The Next Big Thing: Breaking the Rules

I have a congenital allergy to blog chains. But I’m loading up on as much pseudoephedrine as the pharmacist can legally sell me (no, I don’t run a meth lab) to participate in “Then Next Big Thing: My New Project” chain. I am to discuss my big writing project, then pass the task on to others.

Now the rules of these chains tend to get a bit fuzzy as they spread. My writer/blogger friend Cynthia Robertson posted one the other day and wrote that it began as a way to “help female authors promote their current work.” Well, I’m not female, and I haven’t yet published a book-length work. But I was invited by another writer/blogger friend Callie Feyen, so to channel my inner child, “Callie started it!” I break some more rules below my answers; I encourage you to skip to the end to see how if not interested in my “Next Big Thing.”


What is the working title of your book?

That’s easy: The Artist’s Road.

Longtime readers of this blog may remember the photo that was my banner background; it was sliced from this photo I took on my cross-country road trip, westbound on I-80 in southern Wyoming. Yes, I am driving while taking it. What of it? Do you see a lot of traffic?

Where did the idea come from for this book?

For once I can actually answer the “where did the idea come from” question! From driving across the U.S. interviewing artists of all types about creativity and living an art-committed life.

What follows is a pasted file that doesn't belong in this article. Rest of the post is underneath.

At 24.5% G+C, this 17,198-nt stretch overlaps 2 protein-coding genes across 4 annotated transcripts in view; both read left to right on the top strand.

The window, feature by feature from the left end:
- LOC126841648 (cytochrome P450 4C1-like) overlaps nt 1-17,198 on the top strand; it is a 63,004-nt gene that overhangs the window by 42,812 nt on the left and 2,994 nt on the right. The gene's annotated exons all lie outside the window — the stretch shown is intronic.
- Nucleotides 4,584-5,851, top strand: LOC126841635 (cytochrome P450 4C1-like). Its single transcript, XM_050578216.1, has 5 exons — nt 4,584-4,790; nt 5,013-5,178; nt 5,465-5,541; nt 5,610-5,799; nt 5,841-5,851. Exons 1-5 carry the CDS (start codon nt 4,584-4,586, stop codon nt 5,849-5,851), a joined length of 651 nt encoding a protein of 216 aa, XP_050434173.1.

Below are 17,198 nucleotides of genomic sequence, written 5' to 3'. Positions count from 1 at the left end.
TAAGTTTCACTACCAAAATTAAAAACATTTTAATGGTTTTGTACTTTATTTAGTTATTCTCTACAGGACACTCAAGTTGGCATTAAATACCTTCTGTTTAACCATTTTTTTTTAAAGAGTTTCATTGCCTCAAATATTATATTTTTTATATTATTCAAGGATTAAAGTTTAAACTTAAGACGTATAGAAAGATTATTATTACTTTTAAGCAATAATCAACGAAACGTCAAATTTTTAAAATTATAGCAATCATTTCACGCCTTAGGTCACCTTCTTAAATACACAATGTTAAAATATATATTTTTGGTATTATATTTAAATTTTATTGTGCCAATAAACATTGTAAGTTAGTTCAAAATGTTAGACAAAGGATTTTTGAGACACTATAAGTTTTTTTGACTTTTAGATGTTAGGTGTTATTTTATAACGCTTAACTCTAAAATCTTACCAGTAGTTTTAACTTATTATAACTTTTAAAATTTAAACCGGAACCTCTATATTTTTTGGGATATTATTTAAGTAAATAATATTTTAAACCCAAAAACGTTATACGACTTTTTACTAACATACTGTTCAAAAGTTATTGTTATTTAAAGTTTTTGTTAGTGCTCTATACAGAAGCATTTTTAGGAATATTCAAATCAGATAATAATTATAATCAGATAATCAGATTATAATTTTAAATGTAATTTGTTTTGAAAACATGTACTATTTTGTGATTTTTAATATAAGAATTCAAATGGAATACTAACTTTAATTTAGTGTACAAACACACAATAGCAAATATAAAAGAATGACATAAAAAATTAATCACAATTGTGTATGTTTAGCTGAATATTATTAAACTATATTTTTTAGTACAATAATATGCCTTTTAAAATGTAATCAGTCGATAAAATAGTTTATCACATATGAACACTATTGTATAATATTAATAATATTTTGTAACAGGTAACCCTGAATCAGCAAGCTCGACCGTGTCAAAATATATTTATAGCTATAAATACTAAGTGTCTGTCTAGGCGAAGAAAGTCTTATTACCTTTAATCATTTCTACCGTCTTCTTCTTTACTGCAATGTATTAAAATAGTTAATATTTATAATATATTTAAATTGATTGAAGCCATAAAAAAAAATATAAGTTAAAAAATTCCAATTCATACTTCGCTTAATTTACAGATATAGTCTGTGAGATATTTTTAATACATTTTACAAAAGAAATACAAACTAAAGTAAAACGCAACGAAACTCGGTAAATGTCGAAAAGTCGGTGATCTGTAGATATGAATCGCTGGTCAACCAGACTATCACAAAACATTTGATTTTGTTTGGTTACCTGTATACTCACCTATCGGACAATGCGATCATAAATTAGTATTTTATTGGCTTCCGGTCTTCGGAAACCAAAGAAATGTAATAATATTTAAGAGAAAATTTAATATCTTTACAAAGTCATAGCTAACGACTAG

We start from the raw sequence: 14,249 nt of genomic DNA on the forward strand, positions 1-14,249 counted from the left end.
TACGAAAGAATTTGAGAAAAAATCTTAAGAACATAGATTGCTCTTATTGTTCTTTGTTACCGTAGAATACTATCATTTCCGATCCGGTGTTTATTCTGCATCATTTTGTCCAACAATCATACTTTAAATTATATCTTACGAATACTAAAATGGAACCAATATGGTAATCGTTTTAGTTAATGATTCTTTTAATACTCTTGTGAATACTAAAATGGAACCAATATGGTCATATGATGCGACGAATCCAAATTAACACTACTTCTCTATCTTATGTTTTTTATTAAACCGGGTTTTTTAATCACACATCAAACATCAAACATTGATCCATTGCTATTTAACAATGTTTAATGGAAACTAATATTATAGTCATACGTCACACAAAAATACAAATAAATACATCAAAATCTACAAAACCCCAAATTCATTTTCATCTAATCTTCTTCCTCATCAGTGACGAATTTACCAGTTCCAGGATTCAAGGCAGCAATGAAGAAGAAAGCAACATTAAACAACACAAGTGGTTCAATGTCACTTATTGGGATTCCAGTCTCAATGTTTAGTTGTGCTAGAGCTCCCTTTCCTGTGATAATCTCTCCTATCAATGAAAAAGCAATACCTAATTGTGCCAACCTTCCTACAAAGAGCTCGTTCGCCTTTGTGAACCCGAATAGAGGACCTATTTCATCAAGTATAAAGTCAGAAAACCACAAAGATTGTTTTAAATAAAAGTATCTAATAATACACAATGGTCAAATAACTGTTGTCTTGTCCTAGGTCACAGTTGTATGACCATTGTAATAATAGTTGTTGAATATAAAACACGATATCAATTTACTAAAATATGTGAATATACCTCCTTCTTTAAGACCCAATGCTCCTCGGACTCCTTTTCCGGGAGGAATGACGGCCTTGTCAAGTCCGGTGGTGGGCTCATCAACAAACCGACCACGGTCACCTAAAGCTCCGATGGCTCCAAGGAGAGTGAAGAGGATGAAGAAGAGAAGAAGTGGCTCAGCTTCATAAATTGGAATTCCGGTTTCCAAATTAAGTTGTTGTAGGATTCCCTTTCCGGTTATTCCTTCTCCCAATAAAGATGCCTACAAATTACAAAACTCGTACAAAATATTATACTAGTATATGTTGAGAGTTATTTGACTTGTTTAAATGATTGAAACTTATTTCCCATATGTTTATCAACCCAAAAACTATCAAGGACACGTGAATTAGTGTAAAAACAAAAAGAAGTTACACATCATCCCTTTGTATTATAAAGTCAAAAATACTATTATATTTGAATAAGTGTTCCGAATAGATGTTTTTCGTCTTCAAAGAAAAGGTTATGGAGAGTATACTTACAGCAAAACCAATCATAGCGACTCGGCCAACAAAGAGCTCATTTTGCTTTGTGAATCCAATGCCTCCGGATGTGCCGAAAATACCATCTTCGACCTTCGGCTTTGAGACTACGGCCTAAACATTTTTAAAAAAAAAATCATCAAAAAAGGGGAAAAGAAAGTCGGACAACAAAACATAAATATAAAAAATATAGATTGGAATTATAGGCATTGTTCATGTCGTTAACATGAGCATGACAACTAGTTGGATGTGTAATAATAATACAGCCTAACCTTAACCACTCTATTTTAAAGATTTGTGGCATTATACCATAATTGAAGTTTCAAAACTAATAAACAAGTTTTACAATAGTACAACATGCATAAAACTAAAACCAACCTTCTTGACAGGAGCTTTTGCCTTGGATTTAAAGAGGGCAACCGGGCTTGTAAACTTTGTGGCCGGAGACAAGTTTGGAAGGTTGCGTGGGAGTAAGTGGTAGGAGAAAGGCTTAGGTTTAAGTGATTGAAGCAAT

What genre does your book fall under?

Travel memoir. The first half I knew right away. It’s taken an MFA in Writing program to force me to understand the second half is also true.

How long did it take to write the first draft?

Good timing! I just finished the first draft a couple of weeks ago, after about two years. It is quite rough; I’m now in the revision process, where the real magic happens.

Which actors would you use for a movie rendition of your book?

As it’s a memoir, you’re asking who should play me. I would have said Brad Pitt before that silly Chanel commercial.

What is the one-sentence synopsis of your book?

The Artist’s Road tells the story of how a failed creative, haunted by poor life decisions, found his way back to the path of an art-committed life through encounters with dedicated creatives on a cross-country road trip. Sound like this blog, anyone?

Will you be self-published or represented by an agency?

I have a literary agent, but have asked him to hold off on circulating a proposal until I fully complete the book. He’s been waiting awhile now.